Kenwood Academy students enrolled in Advanced Placement courses can access student resources on the University of Chicago's Hyde Park campus. University of Chicago students and professors have traditionally worked closely with Kenwood students in classes and on special projects. A recent example of a Kenwood Academy/University of Chicago relationship is evidenced in the Program of Academic Excellence for High School Juniors at Kenwood Academy (The Kenwood Project). This program pairs Kenwood Academy Juniors with professors at the University of Chicago, as mentors.
The Kenwood Academy Concert Choir has performed locally and nationally at churches, colleges and universities, and vocal competitions nationwide. Oscar winner Denzel Washington and Grammy award winners The Winans have shared billings (at their own requests) with the Kenwood Academy Concert Choir. The Kenwood Concert Choir has performed for President Barack Obama. The Kenwood Academy Bands are superior rated Jazz Emsemble (known as "Jazz At The Wood"), Jazz Combo, Concert Band, and the newly revived Marching Band (known as "Marching Broncos"). Jazz At The Wood was the first CPS High School in the city's history to be invited to perform at the Annual Jazz Festival (located in Grant Park) in 2007. They have also performed (through personal request) for the Annual Hyde Park Jazz Festival, Golden Apple Awards, Ravinia, Hewitt and Associates and Room 43.
Kenwood competes in the Chicago Public League (CPL) and is a member of the Illinois High School Association (IHSA). Kenwood varsity athletic teams are named the "Broncos." The school's football field is not of regulation size, and thus no home games are played there. There are no stands or seats for spectators. The boys' swimming and diving team were Public League champions 14 times (1985–96, 1997–98, 1998–99, 1999–2000). Kenwood boys' track and field were Public league champions and Class AA 3 times; (1982–83, 1983–84, 1985–86). Kenwood girls' swimming and diving were public league champions 8 times (1981–82, 1985–86, 1986–87, 1987–88, 1988–89, 1989–90, 1990–91, 1998–99).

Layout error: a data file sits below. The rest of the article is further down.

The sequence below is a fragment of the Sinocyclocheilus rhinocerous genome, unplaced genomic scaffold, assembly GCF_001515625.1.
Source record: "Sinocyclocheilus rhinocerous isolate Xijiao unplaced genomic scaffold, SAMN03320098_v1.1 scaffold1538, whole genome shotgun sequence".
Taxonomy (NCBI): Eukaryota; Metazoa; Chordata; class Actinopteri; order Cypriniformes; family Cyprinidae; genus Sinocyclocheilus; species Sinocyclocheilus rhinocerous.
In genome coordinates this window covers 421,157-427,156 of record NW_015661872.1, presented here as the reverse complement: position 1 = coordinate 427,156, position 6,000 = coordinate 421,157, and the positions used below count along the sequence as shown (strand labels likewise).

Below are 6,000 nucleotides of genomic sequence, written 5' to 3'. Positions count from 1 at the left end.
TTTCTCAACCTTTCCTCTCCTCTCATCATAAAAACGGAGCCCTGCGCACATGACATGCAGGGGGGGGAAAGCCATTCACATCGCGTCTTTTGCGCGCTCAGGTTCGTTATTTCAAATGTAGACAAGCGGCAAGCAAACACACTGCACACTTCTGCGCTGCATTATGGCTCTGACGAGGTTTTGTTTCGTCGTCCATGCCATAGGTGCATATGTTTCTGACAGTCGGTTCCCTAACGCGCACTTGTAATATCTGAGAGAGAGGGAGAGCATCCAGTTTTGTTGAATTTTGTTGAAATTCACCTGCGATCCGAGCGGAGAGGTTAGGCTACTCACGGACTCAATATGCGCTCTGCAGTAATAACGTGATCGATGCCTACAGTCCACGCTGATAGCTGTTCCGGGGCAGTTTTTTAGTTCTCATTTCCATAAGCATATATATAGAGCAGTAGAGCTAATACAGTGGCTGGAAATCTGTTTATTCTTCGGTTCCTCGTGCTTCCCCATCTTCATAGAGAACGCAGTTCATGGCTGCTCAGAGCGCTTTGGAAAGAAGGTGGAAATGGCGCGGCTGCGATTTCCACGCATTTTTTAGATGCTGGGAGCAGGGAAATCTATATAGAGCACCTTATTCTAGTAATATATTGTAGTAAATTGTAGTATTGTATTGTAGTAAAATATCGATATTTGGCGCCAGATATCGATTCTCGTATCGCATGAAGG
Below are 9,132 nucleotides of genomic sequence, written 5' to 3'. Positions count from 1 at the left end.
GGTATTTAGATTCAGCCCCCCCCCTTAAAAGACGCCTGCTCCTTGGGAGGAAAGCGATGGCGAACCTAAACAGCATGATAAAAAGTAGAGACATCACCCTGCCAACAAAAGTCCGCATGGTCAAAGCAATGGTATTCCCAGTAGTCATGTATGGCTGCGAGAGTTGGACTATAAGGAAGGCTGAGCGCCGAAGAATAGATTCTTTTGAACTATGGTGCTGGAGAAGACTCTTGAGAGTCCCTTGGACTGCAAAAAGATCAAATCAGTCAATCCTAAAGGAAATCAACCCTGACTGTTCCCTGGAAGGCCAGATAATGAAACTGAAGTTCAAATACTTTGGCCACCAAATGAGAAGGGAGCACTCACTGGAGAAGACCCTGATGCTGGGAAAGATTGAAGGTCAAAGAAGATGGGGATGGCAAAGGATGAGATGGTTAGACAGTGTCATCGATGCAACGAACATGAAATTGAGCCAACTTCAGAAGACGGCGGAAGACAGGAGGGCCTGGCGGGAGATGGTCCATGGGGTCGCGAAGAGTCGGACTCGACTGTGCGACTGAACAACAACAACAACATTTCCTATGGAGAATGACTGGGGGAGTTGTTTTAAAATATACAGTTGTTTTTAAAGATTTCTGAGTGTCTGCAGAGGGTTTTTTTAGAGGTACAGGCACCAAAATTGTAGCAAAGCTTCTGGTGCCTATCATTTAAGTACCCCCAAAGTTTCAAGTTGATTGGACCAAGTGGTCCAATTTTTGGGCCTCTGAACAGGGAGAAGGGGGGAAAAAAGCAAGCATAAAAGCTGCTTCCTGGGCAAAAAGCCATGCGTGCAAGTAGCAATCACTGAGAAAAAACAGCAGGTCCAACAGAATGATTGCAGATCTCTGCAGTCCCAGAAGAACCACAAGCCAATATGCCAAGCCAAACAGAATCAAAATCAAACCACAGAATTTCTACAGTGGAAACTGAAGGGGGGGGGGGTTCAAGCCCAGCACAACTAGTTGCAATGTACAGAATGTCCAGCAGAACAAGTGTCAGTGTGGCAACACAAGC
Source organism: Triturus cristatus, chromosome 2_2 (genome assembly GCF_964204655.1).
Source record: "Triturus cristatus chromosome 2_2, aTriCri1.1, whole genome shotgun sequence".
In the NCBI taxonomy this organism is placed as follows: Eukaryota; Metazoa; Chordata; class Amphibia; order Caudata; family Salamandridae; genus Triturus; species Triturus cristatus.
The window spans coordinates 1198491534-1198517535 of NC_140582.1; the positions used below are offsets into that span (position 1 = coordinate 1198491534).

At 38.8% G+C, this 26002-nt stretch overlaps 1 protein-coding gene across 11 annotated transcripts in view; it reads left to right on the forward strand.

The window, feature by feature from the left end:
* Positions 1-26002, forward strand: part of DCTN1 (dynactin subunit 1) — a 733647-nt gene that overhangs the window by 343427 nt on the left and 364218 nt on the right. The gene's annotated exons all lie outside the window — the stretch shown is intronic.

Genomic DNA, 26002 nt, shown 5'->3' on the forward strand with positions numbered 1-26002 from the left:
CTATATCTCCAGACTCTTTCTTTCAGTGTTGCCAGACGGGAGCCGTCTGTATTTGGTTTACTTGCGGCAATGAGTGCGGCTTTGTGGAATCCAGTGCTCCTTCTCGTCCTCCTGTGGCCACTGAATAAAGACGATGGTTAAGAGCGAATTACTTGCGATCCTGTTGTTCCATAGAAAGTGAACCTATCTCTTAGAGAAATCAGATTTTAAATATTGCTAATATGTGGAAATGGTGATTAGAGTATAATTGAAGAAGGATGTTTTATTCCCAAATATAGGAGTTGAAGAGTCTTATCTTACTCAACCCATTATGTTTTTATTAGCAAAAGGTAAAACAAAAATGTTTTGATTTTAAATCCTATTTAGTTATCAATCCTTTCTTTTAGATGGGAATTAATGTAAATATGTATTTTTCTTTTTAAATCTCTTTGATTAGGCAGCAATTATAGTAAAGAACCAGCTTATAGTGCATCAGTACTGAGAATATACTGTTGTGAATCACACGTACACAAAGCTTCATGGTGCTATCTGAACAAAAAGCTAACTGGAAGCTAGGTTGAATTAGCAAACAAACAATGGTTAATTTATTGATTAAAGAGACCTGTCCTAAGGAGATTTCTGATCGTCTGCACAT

On February 19, 1970, 22 students were arrested at the school when a crowd of 200 students staged a sit–in outside of the principal's office. The sit–in was in response to minorities of the student body to get implementation of manifesto. The students also wanted a social room in the school to be named in memory of the late Black Panther Party chairman Fred Hampton. On February 15, 1972, 21–year old Cornell Fitzpatrick was shot to death in the school by a white Chicago police officer Benard Martin who was working as security at the school.According to the officer, The confrontation began when Fitzpatrick and a friend refused to leave the school after being asked repeatedly by the officer; which resulted in a physical altercation and Fitzpatrick's death. Eye witnesses stories contradicted the officer's account of what occurred.In October 1989, Two teenage male students were charged with attempted arson and reckless conduct when they intentionally started a fire at the school. On October 2, 2003, the body of an newborn baby girl was found in a trash bin at the school by Chicago police officers. The baby was discarded by a 14–year old female student who had given birth in a bathroom at the school the previous day.Lena McLin – Music teacher, composer, author, and minister. McLin served as a music teacher and head of the music department at the school from 1970 to 1993.